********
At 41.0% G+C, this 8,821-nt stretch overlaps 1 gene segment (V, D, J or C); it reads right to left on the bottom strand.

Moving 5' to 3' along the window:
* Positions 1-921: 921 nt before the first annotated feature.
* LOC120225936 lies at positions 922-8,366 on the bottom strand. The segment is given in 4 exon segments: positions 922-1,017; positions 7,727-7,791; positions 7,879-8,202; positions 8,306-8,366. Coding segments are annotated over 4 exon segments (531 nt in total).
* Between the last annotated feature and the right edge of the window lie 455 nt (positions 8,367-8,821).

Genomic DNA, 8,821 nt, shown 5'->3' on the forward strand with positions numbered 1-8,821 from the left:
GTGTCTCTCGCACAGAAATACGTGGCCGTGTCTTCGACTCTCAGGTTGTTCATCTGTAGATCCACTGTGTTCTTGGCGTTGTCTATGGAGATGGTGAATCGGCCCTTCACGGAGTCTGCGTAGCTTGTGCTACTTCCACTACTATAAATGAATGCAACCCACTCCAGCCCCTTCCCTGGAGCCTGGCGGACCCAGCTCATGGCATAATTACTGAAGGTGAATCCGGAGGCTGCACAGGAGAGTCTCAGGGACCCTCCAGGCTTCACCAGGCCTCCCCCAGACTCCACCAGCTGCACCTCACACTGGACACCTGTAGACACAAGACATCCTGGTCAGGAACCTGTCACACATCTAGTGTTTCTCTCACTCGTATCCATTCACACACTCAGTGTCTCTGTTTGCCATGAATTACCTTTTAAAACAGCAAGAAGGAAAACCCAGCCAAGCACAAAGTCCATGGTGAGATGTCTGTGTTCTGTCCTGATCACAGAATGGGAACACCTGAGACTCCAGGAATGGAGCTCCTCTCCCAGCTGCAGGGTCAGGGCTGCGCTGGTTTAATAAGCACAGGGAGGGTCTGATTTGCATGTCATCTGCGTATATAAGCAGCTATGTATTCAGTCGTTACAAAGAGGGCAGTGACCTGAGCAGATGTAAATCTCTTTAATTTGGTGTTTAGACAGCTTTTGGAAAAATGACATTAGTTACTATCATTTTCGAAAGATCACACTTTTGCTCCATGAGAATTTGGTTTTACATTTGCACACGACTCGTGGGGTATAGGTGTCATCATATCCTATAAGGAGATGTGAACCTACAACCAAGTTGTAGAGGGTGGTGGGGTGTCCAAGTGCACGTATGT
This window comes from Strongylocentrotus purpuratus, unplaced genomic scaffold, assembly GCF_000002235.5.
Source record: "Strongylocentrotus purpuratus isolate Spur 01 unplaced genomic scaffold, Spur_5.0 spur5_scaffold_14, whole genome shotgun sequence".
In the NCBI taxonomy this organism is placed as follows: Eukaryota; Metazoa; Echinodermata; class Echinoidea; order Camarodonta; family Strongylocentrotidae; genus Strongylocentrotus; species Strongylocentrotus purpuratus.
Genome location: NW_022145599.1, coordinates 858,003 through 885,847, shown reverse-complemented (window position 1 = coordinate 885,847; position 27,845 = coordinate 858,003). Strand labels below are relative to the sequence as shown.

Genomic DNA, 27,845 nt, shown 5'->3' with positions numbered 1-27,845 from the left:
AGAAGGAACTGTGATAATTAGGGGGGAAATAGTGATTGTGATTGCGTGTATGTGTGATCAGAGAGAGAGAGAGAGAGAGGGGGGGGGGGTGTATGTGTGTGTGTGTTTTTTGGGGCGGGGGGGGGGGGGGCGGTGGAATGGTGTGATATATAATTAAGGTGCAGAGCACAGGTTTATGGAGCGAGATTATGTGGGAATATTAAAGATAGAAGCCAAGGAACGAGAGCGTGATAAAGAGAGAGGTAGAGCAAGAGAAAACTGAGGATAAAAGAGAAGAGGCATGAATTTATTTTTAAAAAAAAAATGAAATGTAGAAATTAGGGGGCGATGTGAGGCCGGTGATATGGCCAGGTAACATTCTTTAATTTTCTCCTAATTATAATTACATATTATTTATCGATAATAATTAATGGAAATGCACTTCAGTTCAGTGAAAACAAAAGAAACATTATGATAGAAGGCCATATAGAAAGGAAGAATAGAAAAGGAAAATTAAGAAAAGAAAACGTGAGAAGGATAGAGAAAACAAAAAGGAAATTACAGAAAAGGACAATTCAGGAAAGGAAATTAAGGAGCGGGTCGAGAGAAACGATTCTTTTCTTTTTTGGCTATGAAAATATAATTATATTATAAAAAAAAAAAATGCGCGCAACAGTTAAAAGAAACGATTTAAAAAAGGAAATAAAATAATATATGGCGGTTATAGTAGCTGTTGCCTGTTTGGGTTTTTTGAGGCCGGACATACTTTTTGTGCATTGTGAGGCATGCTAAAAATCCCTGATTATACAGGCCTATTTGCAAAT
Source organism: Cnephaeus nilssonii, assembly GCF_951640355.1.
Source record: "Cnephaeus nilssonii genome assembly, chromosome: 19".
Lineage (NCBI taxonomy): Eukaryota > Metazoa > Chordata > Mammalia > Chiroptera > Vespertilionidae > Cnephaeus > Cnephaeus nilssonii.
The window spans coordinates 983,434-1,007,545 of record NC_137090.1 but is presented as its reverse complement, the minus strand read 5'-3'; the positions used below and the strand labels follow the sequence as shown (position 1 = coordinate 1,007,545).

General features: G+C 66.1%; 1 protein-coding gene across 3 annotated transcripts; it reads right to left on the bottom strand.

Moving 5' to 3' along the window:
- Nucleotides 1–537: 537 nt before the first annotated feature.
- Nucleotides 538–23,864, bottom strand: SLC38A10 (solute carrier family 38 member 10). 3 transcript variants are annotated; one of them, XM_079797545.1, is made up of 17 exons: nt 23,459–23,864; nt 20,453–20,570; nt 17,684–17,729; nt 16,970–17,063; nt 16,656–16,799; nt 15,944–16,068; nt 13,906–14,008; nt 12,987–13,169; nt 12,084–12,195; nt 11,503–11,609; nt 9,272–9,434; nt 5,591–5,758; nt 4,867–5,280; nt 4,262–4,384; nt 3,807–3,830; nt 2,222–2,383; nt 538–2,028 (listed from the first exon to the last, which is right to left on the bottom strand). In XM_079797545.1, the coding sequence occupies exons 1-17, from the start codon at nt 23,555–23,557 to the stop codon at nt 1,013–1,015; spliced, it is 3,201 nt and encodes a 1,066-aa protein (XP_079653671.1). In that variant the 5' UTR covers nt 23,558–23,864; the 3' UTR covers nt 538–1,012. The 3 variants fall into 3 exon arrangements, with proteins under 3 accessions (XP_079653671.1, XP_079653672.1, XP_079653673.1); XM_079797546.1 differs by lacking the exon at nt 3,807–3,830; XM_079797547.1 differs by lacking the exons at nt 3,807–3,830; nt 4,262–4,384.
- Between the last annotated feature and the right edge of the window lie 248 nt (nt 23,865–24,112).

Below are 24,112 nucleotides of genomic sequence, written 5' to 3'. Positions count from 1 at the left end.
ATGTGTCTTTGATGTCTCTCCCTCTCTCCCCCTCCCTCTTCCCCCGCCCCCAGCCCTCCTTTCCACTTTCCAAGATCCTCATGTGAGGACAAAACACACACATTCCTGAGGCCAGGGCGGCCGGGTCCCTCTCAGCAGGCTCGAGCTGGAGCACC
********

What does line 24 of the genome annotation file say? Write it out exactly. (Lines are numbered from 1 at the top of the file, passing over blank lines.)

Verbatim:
ATGTGTCTTTGATGTCTCTCCCTCTCTCCCCCTCCCTCTTCCCCCGCCCCCAGCCCTCCTTTCCACTTTCCAAGATCCTCATGTGAGGACAAAACACACACATTCCTGAGGCCAGGGCGGCCGGGTCCCTCTCAGCAGGCTCGAGCTGGAGCACC